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Government Privacy Transportation

Starting Next Year, Brazil Wants To Track All Cars Electronically 178

New submitter juliohm writes "As of January, Brazil intends to put into action a new system that will track vehicles of all kinds via radio frequency chips. It will take a few years to accomplish, but authorities will eventually require all vehicles to have an electronic chip installed, which will match every car to its rightful owner. The chip will send the car's identification to antennas on highways and streets, soon to be spread all over the country. Eventually, it will be illegal to own a car without one. Besides real time monitoring of traffic conditions, authorities will be able to integrate all kinds of services, such as traffic tickets, licensing and annual taxes, automatic toll charge, and much more. Benefits also include more security, since the system will make it harder for thieves to run far away with stolen vehicles, much less leave the country with one."
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Starting Next Year, Brazil Wants To Track All Cars Electronically

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  • by ickleberry ( 864871 ) <> on Wednesday October 03, 2012 @06:42PM (#41543843) Homepage
    Marches on steady. Unstoppable and with an insatiable appetite for new technology
  • Soon to be hacked (Score:5, Insightful)

    by concealment ( 2447304 ) on Wednesday October 03, 2012 @06:43PM (#41543851) Homepage Journal

    I clone your MAC address, I decrypt your Wi-Fi, and I own your basic electronics already.

    Apply these relative basic skills and what do you have? A high-tech integrated system which can actually be used to conceal the identity of a vehicle behind a false identity, and charge up all sorts of services to the legitimate owner besides.

  • by wierd_w ( 1375923 ) on Wednesday October 03, 2012 @07:15PM (#41544147)

    And we, the technicians, geeks, engineers, and software architects of the world, greedily line up to offer suggestions on how best to feed that pernicious appetite out of either being forced into it simply to have food to eat, or for fame and fortune.

    The result is the same. We make the very chains they enslave us with, and happily forge ever more diabolical pleasures to satisfy big brother.

    Who made DRM? It wasn't a media executive. It was somebody in a cubicle. Think about that.

  • by Tom ( 822 ) on Wednesday October 03, 2012 @07:41PM (#41544375) Homepage Journal

    You overestimate yourself and underestimate your enemies.

    Sure you can hack some home WiFi. Your enemy is one guy, statistically speaking most likely someone with just enough computer know-how to reinstall windows.

    Going up against a national system is a different game. Not just a different league, a different game. If they don't make the MPAA-stupidity-mistake (invent your own crypto and don't let anyone outside test it for weaknesses) or the typical software-company-mistake (do thinks cheap and fast so you have a great time-to-market, facepalm the day before release and say "oh btw, has anyone thought about security?"), or some other obvious ones, this can be very, very solid.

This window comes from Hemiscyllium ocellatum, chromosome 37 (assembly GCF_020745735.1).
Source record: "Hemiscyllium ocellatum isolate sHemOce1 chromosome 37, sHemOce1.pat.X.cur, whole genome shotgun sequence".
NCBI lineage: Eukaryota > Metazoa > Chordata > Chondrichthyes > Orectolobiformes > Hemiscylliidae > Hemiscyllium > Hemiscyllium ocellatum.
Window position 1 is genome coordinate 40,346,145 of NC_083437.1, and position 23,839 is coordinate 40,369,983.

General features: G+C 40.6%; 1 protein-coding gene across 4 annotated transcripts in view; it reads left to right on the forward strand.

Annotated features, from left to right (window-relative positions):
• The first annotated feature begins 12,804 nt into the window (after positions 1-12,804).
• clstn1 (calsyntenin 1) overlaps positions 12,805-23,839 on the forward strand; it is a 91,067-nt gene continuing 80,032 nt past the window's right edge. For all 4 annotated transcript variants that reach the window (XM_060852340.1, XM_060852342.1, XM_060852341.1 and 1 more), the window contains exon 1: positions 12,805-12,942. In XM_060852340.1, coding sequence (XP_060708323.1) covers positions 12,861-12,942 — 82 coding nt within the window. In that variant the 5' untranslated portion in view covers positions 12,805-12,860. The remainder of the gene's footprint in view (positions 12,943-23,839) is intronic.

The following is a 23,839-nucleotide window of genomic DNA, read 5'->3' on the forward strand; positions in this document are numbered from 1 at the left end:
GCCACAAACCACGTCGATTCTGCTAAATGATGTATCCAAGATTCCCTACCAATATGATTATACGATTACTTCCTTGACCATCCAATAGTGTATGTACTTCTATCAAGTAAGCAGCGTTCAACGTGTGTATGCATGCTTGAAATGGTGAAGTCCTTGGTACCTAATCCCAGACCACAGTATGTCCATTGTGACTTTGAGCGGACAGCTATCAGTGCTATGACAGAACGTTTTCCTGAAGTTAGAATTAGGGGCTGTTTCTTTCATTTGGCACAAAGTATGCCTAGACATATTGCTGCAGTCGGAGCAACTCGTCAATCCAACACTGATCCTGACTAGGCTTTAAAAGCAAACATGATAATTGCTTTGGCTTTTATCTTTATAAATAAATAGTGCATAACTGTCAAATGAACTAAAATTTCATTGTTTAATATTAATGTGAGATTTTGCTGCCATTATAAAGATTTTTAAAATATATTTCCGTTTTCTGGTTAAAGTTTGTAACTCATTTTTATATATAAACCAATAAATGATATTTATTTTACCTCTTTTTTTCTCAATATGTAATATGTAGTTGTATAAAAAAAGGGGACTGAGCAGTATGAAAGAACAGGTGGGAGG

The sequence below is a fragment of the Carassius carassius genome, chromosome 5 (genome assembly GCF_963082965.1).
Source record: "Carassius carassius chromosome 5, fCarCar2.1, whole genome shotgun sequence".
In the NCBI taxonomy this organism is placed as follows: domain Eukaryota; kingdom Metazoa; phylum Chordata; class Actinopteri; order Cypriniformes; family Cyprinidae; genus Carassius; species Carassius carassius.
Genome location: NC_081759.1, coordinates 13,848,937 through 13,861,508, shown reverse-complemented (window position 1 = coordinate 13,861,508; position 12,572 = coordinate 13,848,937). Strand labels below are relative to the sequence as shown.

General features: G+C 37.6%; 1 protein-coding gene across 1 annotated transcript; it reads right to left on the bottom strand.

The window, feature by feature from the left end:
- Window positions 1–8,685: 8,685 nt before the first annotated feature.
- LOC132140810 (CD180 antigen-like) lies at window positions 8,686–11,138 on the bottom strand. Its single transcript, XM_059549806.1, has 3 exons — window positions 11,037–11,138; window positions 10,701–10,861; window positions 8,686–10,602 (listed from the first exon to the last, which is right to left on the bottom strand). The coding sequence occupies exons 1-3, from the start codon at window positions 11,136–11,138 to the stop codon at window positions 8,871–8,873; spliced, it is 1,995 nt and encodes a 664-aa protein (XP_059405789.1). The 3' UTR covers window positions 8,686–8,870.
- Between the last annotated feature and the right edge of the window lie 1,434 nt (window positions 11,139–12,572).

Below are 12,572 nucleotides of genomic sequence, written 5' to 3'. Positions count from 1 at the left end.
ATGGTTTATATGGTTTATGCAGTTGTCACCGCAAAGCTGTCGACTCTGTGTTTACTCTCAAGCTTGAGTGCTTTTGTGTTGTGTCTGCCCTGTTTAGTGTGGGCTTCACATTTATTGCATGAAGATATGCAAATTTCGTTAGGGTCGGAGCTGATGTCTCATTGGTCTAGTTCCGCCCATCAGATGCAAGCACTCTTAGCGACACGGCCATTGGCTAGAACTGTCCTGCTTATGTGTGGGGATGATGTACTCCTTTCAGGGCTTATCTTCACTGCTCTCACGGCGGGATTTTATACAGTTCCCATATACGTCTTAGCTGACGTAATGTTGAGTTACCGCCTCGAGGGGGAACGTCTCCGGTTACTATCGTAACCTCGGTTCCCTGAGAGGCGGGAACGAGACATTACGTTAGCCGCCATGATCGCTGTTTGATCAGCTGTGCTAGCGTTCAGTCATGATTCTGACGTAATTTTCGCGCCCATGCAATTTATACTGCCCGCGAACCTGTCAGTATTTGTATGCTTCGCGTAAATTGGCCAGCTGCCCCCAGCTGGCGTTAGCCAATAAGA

Crack NSA's SELinux to get a feel for what you're up against. Sure it's possible. All you need is either a serious mistake in the policy configuration, or a ring-0 exploit.

    Yes, everything can be hacked. Don't expect to be the one doing it, though. If they do this properly, then a hundred other people have thought of your approach before, during the design, development and testing phases. Maybe they've put in an easter egg for you to find, to reward the effort.

  • Re:"Services" (Score:5, Insightful)

    by Tom ( 822 ) on Wednesday October 03, 2012 @07:46PM (#41544415) Homepage Journal

    Traffic tickets are not a "service". A service implies that you actually get something useful in return.

    You assume that the service always has to be towards the subject. It doesn't. The police performs a service when it arrests a burglar, but the service isn't towards the burglar, it is towards the house owner. Traffic tickets are a service to the other participants of traffic, because by punishing undesireable behaviour they limit it.

    Yeah, we can talk all night about how reality sometimes differs and how speeding traps are often put not at the spots where speeding is dangerous but where they'll catch the most people, etc. etc. - that's implementation details.

  • by epyT-R ( 613989 ) on Wednesday October 03, 2012 @08:15PM (#41544619)

    Fine. Get that service if you want. That doesn't mean it should be shoved down our throats by the state under the guise of safety. Would you want a policeman in your house 24/7 to 'monitor' your 'well being'? No? Why not?

  • by Obfuscant ( 592200 ) on Wednesday October 03, 2012 @11:22PM (#41545553)

    There was no sane reason why NASA needed that information. They were just collecting it because they could. Because someone said, "well, we've got just about everything on these boys...

    I can think of one very good reason. To have a control sample to test against when they get back, to see what effects the low gravity/increased radiation had on them. Who knows, there might be gravity related issues with reproductive processes just like there are for bone and muscles.

    Or for later use, in case there was a radiation accident that would render them incapable of having children.

UNIX is many things to many people, but it's never been everything to anybody.